-As LICPA confirms not being a member
The executive director of the Internal Audit Authority (IAA), E. Barten Nyeswa, is not a Certified Public Accountant (CPA), a credential required for one to head the integrity entity.
Additionally, section 5.1 of the IAA Act of 2013 clearly provides that the “Director-General and Deputy Director-General shall be recruited through a competitive process,” but President Weah appointed a Director-General without conducting a competitive recruitment process.
Additionally, the Liberian Institute of Certified Public Accountants (LICPA) in response to the Daily Observer’s inquiry, said: “Mr. Nyenswa is not a member of the LICPA,” a situation that bars him from signing audit reports.
LICPA further told the Daily Observer that, “As per the LICPA regulation 2, sub-section 1.18.c, only licensed members of the institution are qualified to sign audit reports.”
Section 5.3 of the IAA Act says the director general shall be a professional qualified accountant and a member of a national accountancy body that is a member of the International Federation of Accountants.
But the new appointee argues that the law doesn’t specify that in order to head the IAA one must hold a CPA.
LICPA is a member of three international organizations, including the Association of Accountancy Bodies of West Africa (ABWA), the regional organization for the Accountancy profession in West Africa and the Pan-African Federation of Accountants, the regional body intended to represent African professional accountants with one and a louder voice.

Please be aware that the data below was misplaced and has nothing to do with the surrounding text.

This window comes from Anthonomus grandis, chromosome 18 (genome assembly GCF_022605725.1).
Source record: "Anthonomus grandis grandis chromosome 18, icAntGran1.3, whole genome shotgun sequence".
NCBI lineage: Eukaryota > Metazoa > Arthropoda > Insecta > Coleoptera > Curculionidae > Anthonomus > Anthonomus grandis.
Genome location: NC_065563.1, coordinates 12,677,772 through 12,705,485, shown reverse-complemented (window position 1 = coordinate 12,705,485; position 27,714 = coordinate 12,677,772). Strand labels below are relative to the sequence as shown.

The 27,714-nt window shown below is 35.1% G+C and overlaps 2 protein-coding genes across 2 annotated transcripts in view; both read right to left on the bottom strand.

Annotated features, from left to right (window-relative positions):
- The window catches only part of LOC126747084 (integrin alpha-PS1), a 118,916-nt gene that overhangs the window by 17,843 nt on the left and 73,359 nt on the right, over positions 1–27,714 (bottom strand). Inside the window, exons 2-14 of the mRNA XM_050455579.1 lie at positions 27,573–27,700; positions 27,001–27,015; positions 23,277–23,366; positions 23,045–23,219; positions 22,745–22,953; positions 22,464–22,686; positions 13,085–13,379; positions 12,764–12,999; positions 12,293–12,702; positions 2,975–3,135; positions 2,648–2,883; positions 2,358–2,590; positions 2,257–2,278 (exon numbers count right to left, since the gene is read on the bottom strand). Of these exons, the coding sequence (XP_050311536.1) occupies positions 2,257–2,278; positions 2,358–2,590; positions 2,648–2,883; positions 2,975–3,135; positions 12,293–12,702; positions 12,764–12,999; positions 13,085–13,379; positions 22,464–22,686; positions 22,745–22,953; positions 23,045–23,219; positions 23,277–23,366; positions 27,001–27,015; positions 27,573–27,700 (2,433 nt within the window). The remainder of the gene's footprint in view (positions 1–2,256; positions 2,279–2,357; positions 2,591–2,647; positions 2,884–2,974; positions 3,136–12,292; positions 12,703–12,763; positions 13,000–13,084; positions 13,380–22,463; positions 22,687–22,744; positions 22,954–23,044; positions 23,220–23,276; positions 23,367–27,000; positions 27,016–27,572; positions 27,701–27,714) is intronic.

LICPA is also a member of the International Federation of Accountants (IFAC), the global organization for the accountancy profession dedicated to serving the public interest by strengthening the profession and contributing to the development of strong international economies.
However, Nyeswa is a member of another international accountancy body called the Association of Certified Fraud Examiners (ACFE). The ACFE prides itself as “the world’s largest anti-fraud organization and premier provider of anti-fraud training and education. Together with nearly 85,000 members, the ACFE is reducing business fraud worldwide and inspiring public confidence in the integrity and objectivity within the profession.” ACFE has a recognized chapter (#198) in Liberia, located in the Macars Building on the Corner of Broad an Mechlin Streets, Monrovia. Certified members affix the designation, “CFE”, after their surname, as the CPAs do.
According to the ACFE website, the Certified Fraud Examiner (CFE) credential denotes proven expertise in fraud prevention, detection and deterrence. CFEs around the world help protect the global economy by uncovering fraud and implementing processes to prevent fraud from occurring in the first place.
The Center for Transparency and Accountability in Liberia (CENTAL), in its 100 days+ on President George Weah Administration, highlighted the appointment of several government officials in violation of the laws.